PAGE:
Hall called the past seven years a historical time for the military, and said more than 200 provisions in the law that affect the reserve components have changed.

"We have truly made our Guard and reserve operational forces working with the active duty. We simply cannot meet the mission of our nation without that 46 percent in the Guard and reserve. They perform magnificently," he said.

The chairman of the Commission on the National Guard and Reserves, retired Marine Maj. Gen. Arnold L. Punaro, praised the decisions by Gates in statement released yesterday.

"The winners today are the men and women in uniform, their families, their employers, and the citizens of the United States," Punaro said. "All will benefit from Secretary Gates' landmark decisions."

Mannheim Steamroller Spreads Cheer to Troops With CD Giveaway

By Sharon Foster
American Forces Press Service

Nov. 24, 2008 – Mannheim Steamroller, the recording group famous for putting a new twist on traditional Christmas music, is hoping to spread holiday cheer to the military this season by giving away 1 million CDs to troops and their families. The group and its creator, Chip Davis, have started giving away copies of its multiple Christmas CDs to troops at home and abroad. The group also is giving away copies of its children's pop-up book, "My Little Christmas Tree."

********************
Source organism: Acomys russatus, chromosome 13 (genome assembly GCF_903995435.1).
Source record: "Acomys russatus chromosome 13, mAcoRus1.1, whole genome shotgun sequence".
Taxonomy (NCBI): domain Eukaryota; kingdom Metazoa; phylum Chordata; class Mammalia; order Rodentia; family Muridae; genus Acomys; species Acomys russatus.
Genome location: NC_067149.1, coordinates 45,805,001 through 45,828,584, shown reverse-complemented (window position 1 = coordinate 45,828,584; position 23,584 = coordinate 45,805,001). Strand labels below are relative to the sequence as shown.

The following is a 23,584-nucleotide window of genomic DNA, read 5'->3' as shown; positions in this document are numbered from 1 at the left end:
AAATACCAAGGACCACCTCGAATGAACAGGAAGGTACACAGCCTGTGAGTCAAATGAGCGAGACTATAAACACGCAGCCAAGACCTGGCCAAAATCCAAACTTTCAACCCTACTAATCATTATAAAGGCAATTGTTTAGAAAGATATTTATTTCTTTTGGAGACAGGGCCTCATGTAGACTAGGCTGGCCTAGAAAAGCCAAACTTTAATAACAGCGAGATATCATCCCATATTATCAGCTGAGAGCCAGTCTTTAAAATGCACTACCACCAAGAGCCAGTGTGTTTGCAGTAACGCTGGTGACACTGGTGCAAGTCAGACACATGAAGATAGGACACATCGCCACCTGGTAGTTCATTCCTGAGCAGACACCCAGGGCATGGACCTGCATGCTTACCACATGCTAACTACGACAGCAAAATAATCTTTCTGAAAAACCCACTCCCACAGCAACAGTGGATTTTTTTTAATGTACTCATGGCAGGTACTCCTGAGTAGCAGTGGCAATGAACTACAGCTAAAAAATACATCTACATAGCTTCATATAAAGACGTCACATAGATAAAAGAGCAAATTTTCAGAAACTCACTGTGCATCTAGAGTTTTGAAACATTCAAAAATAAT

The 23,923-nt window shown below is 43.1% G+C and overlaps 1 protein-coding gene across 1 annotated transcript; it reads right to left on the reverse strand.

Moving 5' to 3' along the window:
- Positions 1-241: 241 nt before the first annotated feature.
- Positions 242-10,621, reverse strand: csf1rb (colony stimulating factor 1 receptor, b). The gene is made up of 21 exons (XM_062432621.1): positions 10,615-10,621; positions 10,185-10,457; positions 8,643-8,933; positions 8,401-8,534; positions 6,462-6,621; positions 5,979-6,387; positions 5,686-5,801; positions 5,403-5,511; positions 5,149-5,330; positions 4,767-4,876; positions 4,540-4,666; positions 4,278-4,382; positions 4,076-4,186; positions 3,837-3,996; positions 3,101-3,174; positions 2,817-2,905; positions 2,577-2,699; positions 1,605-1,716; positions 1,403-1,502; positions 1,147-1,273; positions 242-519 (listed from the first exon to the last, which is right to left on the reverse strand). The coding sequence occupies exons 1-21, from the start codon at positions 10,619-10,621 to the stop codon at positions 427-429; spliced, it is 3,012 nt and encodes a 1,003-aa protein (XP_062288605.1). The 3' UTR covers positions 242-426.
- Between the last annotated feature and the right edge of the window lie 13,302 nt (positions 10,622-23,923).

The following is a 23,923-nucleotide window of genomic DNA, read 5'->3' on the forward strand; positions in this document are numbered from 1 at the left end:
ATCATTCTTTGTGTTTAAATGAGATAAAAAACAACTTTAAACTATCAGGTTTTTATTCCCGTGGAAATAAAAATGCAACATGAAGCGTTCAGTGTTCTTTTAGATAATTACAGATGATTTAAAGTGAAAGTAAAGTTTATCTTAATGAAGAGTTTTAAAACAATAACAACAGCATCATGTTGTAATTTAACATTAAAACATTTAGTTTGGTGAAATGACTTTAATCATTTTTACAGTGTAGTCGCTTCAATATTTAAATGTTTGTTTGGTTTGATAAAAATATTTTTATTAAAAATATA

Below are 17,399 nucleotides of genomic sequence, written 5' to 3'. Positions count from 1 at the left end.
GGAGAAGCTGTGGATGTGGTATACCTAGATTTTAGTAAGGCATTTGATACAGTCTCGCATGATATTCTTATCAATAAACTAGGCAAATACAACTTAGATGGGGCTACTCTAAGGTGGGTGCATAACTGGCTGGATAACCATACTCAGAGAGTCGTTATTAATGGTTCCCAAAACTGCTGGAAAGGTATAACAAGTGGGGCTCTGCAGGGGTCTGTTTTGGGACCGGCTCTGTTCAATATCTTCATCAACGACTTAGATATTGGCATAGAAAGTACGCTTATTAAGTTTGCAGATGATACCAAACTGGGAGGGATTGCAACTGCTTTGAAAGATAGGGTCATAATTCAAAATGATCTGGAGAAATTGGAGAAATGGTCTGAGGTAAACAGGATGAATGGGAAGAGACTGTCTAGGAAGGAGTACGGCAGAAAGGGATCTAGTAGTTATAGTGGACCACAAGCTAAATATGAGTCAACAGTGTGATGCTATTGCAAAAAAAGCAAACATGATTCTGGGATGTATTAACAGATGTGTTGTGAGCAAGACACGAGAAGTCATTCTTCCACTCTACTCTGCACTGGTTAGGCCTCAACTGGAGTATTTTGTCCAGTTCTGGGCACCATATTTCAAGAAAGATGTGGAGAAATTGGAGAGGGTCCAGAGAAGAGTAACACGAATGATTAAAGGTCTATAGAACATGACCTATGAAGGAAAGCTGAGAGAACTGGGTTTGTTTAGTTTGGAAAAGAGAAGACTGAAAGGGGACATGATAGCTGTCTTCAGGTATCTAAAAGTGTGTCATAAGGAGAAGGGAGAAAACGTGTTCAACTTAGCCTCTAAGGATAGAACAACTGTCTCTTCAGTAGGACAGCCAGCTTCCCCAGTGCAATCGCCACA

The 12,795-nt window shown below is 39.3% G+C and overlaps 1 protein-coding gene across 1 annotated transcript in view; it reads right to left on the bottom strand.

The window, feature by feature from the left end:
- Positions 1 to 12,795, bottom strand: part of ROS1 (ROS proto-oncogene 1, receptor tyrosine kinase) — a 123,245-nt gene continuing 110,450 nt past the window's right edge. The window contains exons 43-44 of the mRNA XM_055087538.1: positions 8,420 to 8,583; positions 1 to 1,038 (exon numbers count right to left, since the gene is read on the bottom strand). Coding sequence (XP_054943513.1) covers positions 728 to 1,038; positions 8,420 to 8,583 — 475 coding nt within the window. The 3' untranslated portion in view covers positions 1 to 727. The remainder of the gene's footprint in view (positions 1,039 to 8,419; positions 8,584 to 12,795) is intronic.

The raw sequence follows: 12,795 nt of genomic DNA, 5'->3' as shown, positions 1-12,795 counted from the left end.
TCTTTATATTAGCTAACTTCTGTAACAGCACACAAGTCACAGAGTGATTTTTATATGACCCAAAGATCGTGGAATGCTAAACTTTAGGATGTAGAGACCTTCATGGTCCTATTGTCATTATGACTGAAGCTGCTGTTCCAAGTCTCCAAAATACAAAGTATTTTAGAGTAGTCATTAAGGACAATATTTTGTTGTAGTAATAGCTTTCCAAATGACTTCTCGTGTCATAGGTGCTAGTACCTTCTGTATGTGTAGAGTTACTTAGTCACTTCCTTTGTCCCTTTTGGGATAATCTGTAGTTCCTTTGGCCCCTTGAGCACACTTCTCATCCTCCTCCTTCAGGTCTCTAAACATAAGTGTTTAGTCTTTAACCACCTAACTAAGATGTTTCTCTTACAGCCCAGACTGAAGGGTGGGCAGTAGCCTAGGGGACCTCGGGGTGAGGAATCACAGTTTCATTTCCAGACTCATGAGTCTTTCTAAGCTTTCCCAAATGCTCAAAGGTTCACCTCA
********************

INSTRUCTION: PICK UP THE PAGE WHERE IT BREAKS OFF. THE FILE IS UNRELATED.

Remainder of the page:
"Throughout the years, I have had the opportunity to work with many in the armed services," Davis said. "This is my expression of gratitude for their efforts and sacrifices, especially during this season."

A special effort is being made by the group to distribute CDs and pop-up books to Walter Reed Army Medical Center, Washington, D.C.; Brooke Army Medical Center, San Antonio; National Naval Medical Center, Bethesda, Md. and other facilities that care for wounded troops. Distribution of CDs also will take place at military bases.

CDs already have been distributed to more than 40 USO locations, including the European and Pacific commands -- reaching troops in Germany, Japan and Korea.

In addition to the CD giveaway, several wounded servicemembers and their families will be special guests at Mannheim Steamrollers' Christmas concerts throughout December.

Freedom Alliance, a Virginia-based group that honors military service, has chosen a "veteran family" that will join Davis and his group for an all-expense-paid trip Dec. 6 to Universal Studios in Orlando, Fla., for "Grinchmas," a live musical performance of "How the Grinch Stole Christmas."

Davis, who has been quoted as describing his style of music as "18th century classical rock 'n' roll," has a long history of working with the military. Last year his group partnered with the Veterans of Foreign Wars Foundation to donate Christmas CDs to military servicemembers and their families.

Mannheim Steamroller's "Christmas Live" show will be re-broadcast on the Pentagon Channel this year.

"I am committed to continuing this support of the military," Davis said. "Hopefully our Christmas music will create a sense of home for the holidays for the men and women of the U.S. armed forces. It is also important to us to share the sounds of the season with all those who keep our country safe."